Saturday, June 22, 2024

Obama Judge OKs Document Dump, Says Trump’s Executive Privilege Has Expired

'But presidents are not kings, and the plaintiff is not president...'

A federal district court judge has ruled that executive privilege does not protect former President Donald Trump from a House investigation into the Jan. 6 Capitol protest, Conservative Brief reported.

The Democrat-led House Select Committee has demanded that the National Archives provide numerous documents about Trump’s “decisions and contacts” in the months before the protest, as well as his correspondence with the Justice Department, which Democrats believe he directed to overturn the 2020 election results, Politico reported.

Judge Tanya S. Chutkan, who former President Barack Obama nominated to the Washington, D.C. District Court in 2013, ruled that Trump cannot claim executive privilege because he no longer holds office.

“There is only one executive,” she said in a hearing.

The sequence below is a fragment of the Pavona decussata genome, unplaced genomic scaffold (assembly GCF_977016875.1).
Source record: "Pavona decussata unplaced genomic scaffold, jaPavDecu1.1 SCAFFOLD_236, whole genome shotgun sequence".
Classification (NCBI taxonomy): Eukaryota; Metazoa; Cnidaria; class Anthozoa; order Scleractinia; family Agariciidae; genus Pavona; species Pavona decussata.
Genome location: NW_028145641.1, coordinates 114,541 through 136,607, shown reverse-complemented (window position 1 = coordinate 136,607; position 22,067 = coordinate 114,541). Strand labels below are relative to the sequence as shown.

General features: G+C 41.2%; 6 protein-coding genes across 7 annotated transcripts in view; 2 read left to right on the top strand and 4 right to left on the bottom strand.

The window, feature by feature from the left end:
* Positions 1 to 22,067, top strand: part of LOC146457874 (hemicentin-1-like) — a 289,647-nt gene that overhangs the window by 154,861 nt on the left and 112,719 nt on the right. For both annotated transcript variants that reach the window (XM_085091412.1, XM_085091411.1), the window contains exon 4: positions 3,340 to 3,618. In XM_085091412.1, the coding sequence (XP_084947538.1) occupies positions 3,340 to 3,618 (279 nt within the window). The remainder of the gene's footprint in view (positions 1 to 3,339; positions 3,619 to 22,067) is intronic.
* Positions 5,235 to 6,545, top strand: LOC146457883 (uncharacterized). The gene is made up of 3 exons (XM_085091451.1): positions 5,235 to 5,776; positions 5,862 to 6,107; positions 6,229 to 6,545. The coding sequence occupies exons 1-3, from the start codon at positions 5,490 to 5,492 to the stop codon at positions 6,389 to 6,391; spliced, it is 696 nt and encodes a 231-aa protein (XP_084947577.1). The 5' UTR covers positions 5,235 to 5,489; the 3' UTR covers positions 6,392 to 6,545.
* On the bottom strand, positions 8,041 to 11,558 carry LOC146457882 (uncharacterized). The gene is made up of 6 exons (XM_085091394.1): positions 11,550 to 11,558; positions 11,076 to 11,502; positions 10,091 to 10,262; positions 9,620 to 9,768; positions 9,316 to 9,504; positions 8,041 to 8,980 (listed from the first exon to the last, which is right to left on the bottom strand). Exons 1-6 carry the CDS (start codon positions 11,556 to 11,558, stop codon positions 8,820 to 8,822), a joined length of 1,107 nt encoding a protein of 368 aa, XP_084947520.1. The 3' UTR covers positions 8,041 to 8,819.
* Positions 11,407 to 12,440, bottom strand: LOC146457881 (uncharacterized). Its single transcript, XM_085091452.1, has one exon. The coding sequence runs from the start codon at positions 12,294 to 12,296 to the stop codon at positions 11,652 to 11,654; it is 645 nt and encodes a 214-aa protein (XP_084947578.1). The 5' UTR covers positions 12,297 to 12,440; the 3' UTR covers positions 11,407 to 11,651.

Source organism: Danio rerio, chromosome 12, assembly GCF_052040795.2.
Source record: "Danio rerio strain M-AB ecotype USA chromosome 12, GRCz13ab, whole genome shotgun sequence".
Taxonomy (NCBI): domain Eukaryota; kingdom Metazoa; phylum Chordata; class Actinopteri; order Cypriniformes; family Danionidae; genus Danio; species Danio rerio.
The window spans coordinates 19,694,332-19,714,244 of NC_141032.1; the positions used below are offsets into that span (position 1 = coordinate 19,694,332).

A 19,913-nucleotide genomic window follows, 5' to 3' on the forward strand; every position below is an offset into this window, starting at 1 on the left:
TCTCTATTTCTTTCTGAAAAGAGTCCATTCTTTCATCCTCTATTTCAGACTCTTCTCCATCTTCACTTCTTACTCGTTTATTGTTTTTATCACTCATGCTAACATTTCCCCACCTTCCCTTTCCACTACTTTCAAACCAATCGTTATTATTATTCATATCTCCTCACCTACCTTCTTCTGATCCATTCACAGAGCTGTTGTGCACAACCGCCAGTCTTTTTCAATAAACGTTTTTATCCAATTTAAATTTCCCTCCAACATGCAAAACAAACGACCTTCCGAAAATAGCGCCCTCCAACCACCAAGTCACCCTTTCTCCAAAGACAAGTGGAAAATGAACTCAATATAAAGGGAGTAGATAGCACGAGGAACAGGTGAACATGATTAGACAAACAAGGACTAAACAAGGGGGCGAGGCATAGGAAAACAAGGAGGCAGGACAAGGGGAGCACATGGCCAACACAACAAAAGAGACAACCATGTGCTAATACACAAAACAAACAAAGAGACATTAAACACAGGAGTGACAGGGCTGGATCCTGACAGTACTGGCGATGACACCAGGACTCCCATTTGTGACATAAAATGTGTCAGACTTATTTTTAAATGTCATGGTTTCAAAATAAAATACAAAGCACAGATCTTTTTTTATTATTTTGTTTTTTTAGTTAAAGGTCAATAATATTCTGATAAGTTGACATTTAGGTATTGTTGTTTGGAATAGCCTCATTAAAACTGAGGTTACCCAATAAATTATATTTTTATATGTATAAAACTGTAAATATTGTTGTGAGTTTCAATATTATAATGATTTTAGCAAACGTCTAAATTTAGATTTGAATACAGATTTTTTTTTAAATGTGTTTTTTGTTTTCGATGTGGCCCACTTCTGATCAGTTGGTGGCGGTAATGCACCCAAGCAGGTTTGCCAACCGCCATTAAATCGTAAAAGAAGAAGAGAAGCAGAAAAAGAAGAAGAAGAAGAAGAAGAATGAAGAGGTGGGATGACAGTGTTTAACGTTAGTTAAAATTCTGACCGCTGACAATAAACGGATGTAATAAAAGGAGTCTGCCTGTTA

Chutkan ruled that Congress’s oversight power exceeds Trump’s claim of executive privilege.

She said that the current executive—President Joe Biden or whoever controls his administration—wants to fulfill the Congressional request for documents.

“The person best able to determine whether there’s an executive privilege is the current executive,” Chutkan said.

Chutkan found that Trump’s claim of executive privilege actually is a claim of continued executive power.

“His position that he may override the express will of the executive branch appears to be premised on the notion that his executive power ‘exists in perpetuity,'” Chutkan wrote. “But presidents are not kings, and the plaintiff is not president.”

Previous rulings on executive privilege have acknowledged that a former president’s decisions should remain concealed for some time after he leaves office.

Chutkan did recognize that the House Select Committee’s requests go well beyond an investigation into the Jan. 6 protest. Democrats demanded that the National Archives turn over polling data and records that date back to April 2020.

The National Archives plans to give the documents to the House Select Committee on Nov. 12.

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